“Excavators working in the ancient town of Hieraconpolis in southern Egypt found an unusual object. Among a cache of sacred relics buried in the remains of an early temple lay a oversized (60 cms) slate cosmetic palette. With carved pictures and rudimentary writing it told the story of the unification of Egypt. One side shows a large figure grasping an enemy by the hair with one hand while raising a mace menacingly with the other. Hieroglyphs over the scene call the man “Narmer”. The reverse side shows Narmer leading a procession of tiny figures carrying banners, while a little man behind him dresses as a priest cradles a pair of sandals.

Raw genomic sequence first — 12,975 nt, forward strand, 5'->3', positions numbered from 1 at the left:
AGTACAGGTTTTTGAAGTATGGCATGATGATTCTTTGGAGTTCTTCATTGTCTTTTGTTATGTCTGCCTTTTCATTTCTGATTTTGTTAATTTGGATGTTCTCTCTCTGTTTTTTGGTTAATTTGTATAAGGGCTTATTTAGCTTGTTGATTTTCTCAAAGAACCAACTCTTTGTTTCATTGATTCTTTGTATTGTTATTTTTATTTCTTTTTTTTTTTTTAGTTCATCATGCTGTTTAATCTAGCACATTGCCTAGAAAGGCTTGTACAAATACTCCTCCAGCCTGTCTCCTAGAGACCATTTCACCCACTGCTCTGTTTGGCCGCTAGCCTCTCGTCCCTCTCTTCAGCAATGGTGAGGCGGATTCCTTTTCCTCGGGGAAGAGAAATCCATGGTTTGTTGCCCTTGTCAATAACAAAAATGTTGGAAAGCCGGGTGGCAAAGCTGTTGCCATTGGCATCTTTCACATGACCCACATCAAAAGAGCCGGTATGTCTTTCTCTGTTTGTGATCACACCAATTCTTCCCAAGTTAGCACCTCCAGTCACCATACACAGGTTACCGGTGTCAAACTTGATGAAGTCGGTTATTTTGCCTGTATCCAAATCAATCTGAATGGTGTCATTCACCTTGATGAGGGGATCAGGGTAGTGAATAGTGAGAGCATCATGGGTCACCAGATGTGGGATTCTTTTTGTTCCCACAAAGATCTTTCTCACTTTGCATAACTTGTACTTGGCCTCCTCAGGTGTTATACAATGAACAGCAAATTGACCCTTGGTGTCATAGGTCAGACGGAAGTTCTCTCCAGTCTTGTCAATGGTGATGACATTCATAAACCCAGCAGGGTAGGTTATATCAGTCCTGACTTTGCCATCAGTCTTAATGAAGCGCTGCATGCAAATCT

Most significantly, Narmer wears one kind of crown on one side of the palette and a different crown on the other –distinctive royal hats known as the Red Crown of the North and the White Crown of the South. The pictures narrate Narmer’s leadership of a southern confederation (with processional banners representing various communities) to its successful conquest of the north, a conquest that made Narmer the first ruler of a unified Egypt. Except for a relatively brief period of instability, the country remained a single entity throughout its 3000-year history, but Egyptians never forgot their origins. They always referred to their country as the ‘Two Lands’, and their ruler as the ‘Lord of Upper and Lower Egypt’, a way of acknowledging the indispensable role of the pharaoh in holding a divided country together. Other Egyptian records assign the original pharaoh the name Menes, a different designation for the same man – every pharaoh had at least two names”
Bryer, H. Hobbs, Daily Life of the Ancient Egyptians (Greenwood Press, 2008).
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